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I am BRAND NEW to home-brewing having just got a kit yesterday. The nice gent at the supply store gave us so much information that my head was swimming when we left. After reading web sites and "How To Brew" first edition, I am still confused on where in the brewing process the carboy comes into play.

The first brew I will be making is from a kit for a Belgian Ale. The gent said to leave that in the fermenter for 'about 3 weeks' then bottle it. At what stage in this do I use the carboy? Do I even need to use it?

thank for helping a newbie.

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Are you using a bucket for the primary fermentation? –  baka Feb 28 '11 at 18:00
    
Baka - I had planned on it as that is what I thought I needed to do. –  Teresa G Feb 28 '11 at 18:24

4 Answers 4

A long standing mantra of brewing was to ferment in the plastic bucket for 7 days. Then the beer would be siphoned out of the bucket and into the carboy. In the carboy it would sit for 14 days. This step was used 1) to help with beer clarity as more stuff would settle out here post the primary ferment (done in the pail) 2) to get the beer of the sludge of yeast that will be sitting at the bottom of the pail after 7 days.

Current more conventional thinking has won out that you only really need to do your ferment for most beers for 14 days in one vessle. As a new brewer the buckets tend to be easier to clean and maintain at first, but a glass carboy lets you see the beer fermenting in side and is sort of cool.

I would recommend choosing the bucket and fermenting for 14 days. At the end of the 14 days, check the gravity to be sure you are done. (that may require a couple checks on consecutive days). Go ahead an bottle as directed after that. Then you can get into trying more tricks of the trade with the carboy and a two stage process. But first you should focus on just making a good beer that will encourage you to move forward and do something new.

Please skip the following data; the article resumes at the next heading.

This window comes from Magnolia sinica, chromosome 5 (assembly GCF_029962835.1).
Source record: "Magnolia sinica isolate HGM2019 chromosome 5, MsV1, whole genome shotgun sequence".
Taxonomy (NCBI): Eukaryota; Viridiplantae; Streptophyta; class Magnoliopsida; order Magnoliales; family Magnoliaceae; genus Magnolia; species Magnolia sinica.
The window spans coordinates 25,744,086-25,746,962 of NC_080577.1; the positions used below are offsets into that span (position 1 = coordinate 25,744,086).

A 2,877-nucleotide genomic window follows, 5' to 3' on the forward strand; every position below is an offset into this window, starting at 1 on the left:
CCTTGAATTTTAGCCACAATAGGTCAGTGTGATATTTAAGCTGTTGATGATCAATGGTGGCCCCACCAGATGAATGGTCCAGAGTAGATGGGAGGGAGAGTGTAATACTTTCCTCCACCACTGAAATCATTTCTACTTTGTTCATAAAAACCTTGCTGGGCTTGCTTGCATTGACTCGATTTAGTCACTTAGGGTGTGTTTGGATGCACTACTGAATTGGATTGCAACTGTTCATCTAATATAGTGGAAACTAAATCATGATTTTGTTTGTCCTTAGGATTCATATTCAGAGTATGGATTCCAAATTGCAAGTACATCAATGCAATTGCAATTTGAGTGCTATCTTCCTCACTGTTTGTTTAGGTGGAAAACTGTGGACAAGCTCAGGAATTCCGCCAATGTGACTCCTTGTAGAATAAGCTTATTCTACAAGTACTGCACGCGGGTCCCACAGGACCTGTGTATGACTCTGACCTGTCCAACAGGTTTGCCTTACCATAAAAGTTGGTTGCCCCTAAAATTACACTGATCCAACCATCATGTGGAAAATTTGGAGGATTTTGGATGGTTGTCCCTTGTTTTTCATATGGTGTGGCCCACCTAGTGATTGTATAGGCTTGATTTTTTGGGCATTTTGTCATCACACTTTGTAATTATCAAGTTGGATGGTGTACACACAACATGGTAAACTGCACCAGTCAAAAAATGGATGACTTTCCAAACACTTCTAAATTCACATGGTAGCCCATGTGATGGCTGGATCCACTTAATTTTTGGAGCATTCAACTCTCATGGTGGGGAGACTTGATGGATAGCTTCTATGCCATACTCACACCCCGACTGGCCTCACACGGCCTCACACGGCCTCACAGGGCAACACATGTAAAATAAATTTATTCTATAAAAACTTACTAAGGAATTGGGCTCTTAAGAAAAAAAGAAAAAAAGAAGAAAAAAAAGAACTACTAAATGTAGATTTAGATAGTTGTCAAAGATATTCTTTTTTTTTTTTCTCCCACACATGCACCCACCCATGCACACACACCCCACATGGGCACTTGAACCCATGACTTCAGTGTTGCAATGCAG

First time around keep it simple and as worry free as possible.

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Welcome to the hobby. Reading How To Brew is a good way to get started. The carboy will be used during the fermentation phase, starting at step 9 of the "Brewing your first beer with malt extract" section of the book:

http://howtobrew.com/section1/chapter9.html

Basically, after you've boiled the ingredients and cooled down the wort, you'll pour or siphon them into the carboy, add the yeast, cap off with an airlock of some sort, and allow to ferment.

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If you've got a "primary fermenter" (like a big plastic pail) and a carboy, the idea is that the initial fermentation would be done in the primary fermenter, and when it settles down (likely around after 4 days or so) you would transfer ("rack") it to the carboy for secondary fermentation. Then at bottling time you'll rack it back to the primary fermenter to mix in the priming sugar.

Primary fermentation is a bit messy, so some people like doing it in a pail like the one your kit probably came with. They are easier to clean than carboys.

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So for a first timer, I could just leave the carboy in its box, stick with the bucket, and not be confused :-) –  Teresa G Feb 28 '11 at 19:23
    
No, normally if you're only going to use just one or the other, you'd just use the carboy. But I'd recommend starting in the bucket, and racking to the carboy after the foam has died down (probably 3-4 days after you started). –  Jeff Roe Feb 28 '11 at 20:07
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Don't rack any beer after only 4 days of fermentation. Regardless of what vessel you use. –  brewchez Mar 1 '11 at 12:51

Generally, if you are using a bucket for primary fermentation, you would use the carboy for secondary fermentation/aging. Generally, that's only needed for wood-aging, dry-hopping, racking onto fruit, etc. If you don't intend to do any of those sorts of things, you can just use the carboy as another fermentor. When I started off, all I had was 2 5-gallon glass carboys, so I made 4.5 gallon batches and used a blowoff hose.

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